Briefly, however, for the record:
1) The 'FBI files' are not FBI files. They are transcripts of interviews compiled by a tabloid journalist who paid his sources - including one who, it seems, might not have actually existed.They were acquired by a PI who worked for Jackson's defence team. A decade later, he was prosecuted for tapping phones. The FBI seized all of his files, of which these tabloid interviews formed a miniscule part. The documents are therefore in the possession of the FBI - but they are not FBI files. If I order a Pizza Hut margherita to my home, that doesn't make it a 'Charles Thomson pizza'.
2) The allegations of Jackson being caught by multiple employees do not, as the People infers, come from a host of different documents. They all come from one document - a transcript of an interview with a couple called the LeMarques, who worked at Neverland in the late 80s and early 90s. The People intentionally does not state that all of these uncorroborated accusations come from just one of the documents, instead purposely misleading readers and suggesting that they're taken from a cache of evidence.
The LeMarques never contacted police about the abuse they claimed to have witnessed, instead opting to negotiate deals with tabloid newspapers - including the Mirror. Their claims were investigated by cops probing Jackson, who found the couple had agreed to add increasingly graphic details to their interviews for more and more money. Investigators concluded in the 90s that the pair had no credibility and possessed no evidence of any genuine abuse. They were called on out of desperation to testify in Jackson's 2005 trial after prosecutors watched their case begin to disintegrate, but were destroyed under cross-examination. Jurors rejected their testimony and acquitted Jackson, unanimously.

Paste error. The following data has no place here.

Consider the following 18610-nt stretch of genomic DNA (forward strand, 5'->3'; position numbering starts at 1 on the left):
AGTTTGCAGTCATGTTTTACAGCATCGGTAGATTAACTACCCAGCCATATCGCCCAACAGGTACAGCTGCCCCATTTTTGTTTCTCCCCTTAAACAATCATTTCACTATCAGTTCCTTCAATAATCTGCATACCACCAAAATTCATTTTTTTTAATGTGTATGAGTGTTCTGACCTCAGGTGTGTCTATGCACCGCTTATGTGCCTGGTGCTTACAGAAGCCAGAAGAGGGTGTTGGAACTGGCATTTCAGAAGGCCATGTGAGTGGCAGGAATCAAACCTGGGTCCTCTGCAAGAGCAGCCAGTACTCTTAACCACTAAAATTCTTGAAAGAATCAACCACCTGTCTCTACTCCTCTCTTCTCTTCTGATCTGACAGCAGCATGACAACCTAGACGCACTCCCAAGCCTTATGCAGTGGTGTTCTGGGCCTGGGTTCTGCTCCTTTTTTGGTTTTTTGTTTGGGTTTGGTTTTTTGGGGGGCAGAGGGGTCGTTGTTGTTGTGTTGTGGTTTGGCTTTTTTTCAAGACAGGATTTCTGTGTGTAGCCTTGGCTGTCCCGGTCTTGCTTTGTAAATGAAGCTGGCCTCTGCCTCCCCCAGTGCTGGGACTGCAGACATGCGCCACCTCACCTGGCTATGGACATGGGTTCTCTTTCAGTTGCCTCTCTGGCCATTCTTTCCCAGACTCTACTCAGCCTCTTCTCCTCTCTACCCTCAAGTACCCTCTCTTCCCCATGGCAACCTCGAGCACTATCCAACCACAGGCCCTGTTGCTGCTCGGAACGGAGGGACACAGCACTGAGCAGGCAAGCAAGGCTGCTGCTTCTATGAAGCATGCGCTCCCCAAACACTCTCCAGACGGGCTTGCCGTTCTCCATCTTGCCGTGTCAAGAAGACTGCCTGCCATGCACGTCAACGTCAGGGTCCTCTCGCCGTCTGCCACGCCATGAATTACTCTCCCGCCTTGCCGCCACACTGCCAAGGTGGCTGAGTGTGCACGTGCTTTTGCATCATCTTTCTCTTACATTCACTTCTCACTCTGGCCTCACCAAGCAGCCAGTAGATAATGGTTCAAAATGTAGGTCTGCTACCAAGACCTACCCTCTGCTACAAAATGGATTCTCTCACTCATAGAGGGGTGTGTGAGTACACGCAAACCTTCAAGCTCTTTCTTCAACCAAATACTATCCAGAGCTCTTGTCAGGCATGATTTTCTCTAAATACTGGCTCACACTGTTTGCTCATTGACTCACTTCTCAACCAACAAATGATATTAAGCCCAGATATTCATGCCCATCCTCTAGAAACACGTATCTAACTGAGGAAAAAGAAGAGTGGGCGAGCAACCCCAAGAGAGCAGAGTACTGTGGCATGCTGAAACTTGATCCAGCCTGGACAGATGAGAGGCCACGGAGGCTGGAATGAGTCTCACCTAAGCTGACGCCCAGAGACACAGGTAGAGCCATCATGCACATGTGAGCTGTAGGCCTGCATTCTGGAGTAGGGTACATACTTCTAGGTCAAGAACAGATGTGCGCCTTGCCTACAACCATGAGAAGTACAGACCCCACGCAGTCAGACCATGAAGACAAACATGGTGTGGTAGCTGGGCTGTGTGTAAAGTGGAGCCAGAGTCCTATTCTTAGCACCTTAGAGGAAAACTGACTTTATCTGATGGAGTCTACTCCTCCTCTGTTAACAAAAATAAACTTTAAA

3) The supposed 'settlement' in 1992 was detailed to a tabloid reporter, for money, by a serial tipster called Taylea Shea. She never showed the reporter a document - she simply 'read it out' over the phone. A police investigation into the claim found that the boy named in the settlement did not exist, there was no record of any settlement ever being paid, and Taylea Shea disappeared into thin air. It became apparent she had used several aliases and nobody knew who she really was. She was never heard of again.
This leaves one element of the People's story standing; that Jackson 'allegedly' - what a convenient little word that is - paid $35million to two-dozen young accusers. The newspaper presents no evidence to corroborate this claim. Just a note in the tabloid reporter's documents, which the People intentionally misrepresents as an 'FBI file'.
Contrary to the People's claim, investigators knew about and investigated these files as part of their probe into Jackson in 2003/4, in which they were assisted by the FBI. Despite all of their resources, neither the Californian police nor the FBI was ever able to locate any evidence that any child besides Jordan Chandler or Jason Francia ever received a settlement.